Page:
Giovanni Francesco di Bernadone—St. Francis, brother of all creatures, lover of poverty, wholehearted in everything he did, is one of the best-known saints in Christendom. Francis founded the “Lesser Brothers”, a monastic order that wholeheartedly renounced wealth. Their example for that was Francis himself, who stripped off his name and social standing along with the very clothes his father gave him.

When he heard Christ speak from a crucifix in the little church of San Damiano, saying “Rebuild my church”, Francis took the request literally and began rebuilding the run-down structure by hand. The deeper result of Christ’s call came later. As Francis’ faith and works became more widely known, his obedience to that call became known to Pope Innocent III, who had a dream about the passionate young monk. Now, outside St. John Lateran (the Pope’s parish basilica), Innocent’s vision stands: a statue of St. Francis, placed so that when you look at it from the right angle, you can see the little man holding up the big Church.

Back in Assisi, a woman named Chiara (Clare) Offreduccio heard Francis preach and took his messages to heart. Clare’s parents wanted her to marry a wealthy man, but she escaped with Francis’ help, eventually becoming his friend and founding an order of nuns that joined Francis’ brothers in a life of poverty, hard work and prayer.

Both of those saints, neither of whom owned anything that was not given to them, now have basilicas named in their honor. St. Francis’ basilica is dark and lovely, with broken frescoes in the upper level and a simple little chapel around the tomb of Francis himself. St. Clare’s interior is mostly destroyed; its beauty lies in its pink and white marble fa├žade, the splendid view of olive groves and countryside from its courtyard, and in the crucifix from San Damiano church, where you can kneel and try to pray with some of the devout joy and loving surrender that Francis and Clare once did.

Other churches in town contain relics and memories of the friends. The Chiesa Nuova (New Church) hosts the little cupboard-under-the-stairs sort of room where Francis’ father locked him for his disdain of money, and somewhere I remember seeing the coarse, simple garments the saints wore—small things and few, in aged brown and cream colors.

The humility and devotion of Francis and Clare drew attention from popes and put Assisi on the map, at least as a place of pilgrimage. But humility and devotion still linger in the art and air of the town. With less grandeur than Rome boasts, and decay sped by the earthquake that damaged the basilicas, the city isn’t much of a tourist destination compared with the rest of Italy unless you’re interested in the faith.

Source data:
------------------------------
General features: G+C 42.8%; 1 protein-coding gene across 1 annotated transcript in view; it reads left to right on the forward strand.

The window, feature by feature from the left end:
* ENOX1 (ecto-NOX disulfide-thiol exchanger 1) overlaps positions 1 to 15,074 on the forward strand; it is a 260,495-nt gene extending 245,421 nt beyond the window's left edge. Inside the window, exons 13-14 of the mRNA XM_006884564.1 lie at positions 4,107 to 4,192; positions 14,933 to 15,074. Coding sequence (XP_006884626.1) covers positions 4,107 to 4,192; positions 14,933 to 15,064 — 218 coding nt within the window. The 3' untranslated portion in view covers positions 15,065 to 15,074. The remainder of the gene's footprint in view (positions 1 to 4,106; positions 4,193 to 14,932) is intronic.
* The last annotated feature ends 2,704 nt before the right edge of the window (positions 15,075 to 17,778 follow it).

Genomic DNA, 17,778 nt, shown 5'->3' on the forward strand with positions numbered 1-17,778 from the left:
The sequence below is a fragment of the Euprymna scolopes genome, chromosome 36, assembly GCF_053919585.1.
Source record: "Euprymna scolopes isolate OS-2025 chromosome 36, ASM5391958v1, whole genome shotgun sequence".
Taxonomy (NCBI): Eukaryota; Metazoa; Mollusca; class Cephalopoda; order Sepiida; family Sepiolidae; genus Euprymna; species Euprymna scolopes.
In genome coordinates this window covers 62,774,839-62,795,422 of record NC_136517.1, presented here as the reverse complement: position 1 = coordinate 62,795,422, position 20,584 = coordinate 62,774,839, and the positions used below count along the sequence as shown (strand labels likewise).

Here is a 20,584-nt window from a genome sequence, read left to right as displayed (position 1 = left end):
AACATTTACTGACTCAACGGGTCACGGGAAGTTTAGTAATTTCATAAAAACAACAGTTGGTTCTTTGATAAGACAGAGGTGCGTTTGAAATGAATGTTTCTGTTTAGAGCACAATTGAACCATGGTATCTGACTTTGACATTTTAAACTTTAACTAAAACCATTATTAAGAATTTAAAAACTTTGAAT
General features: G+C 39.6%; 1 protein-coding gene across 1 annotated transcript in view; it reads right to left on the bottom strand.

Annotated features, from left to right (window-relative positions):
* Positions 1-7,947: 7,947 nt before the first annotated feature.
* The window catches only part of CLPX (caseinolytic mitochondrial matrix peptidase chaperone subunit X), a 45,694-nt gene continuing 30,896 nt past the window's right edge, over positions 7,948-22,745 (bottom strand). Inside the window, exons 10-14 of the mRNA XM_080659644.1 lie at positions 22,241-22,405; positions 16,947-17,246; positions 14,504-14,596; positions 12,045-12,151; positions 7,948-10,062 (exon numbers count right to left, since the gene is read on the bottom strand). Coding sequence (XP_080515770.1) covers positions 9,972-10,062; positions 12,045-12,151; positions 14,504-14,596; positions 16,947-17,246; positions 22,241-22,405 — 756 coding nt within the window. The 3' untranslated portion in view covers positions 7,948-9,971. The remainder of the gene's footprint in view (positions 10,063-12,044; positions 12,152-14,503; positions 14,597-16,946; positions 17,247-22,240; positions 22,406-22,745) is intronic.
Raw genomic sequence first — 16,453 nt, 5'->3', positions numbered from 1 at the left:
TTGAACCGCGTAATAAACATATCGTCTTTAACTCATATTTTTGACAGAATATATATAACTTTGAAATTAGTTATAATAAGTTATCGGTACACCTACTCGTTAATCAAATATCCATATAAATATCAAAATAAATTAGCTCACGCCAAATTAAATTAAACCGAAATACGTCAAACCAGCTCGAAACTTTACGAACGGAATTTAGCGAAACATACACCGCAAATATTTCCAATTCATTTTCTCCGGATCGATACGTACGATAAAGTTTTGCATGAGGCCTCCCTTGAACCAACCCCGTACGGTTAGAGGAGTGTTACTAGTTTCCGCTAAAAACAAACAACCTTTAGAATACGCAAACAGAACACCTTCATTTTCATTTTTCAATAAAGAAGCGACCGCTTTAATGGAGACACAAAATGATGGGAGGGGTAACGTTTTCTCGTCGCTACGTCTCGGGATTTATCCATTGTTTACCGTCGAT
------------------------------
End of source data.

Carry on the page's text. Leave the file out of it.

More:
I wanted to stay there. After touring a few big churches, the wealth and glory starts to blur together. Assisi was a place to stop and breathe, to write, to think, and most of all to pray.

"Place your mind before the mirror of eternity!
Place your soul in the brilliance of glory!
Place your heart in the figure of the divine substance!
And transform your entire being into the image
of the Godhead Itself through contemplation.
So that you too may feel what His friends feel
as they taste the hidden sweetness
that God Himself has reserved from the beginning
for those who love Him” — St. Clare


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April 19, 2011

Not Enough [liz]

My father hates money spent, left unused
I hate time passed without you
We are missing too much

We wait for you
Each week gain and lose
Unnatural rhythm, but you jump right in
How do we find security in a dynamic climate,
Smooth the lines that leave such an impression?


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April 15, 2011

The Air and the Ground [jake]

Note: This piece is a form that a friend-of-a-friend of mine invented called a tri-ku: three haikus connected by enjambment of the last line of one haiku and first line of the next.

O, pinions connect
tendons to feathers aloft
and aloof. Such a

thin security,
veiled vulnerability.
O, pinions! Clip them

and watch the birds drop.
How impossible: grace was
the air and the ground.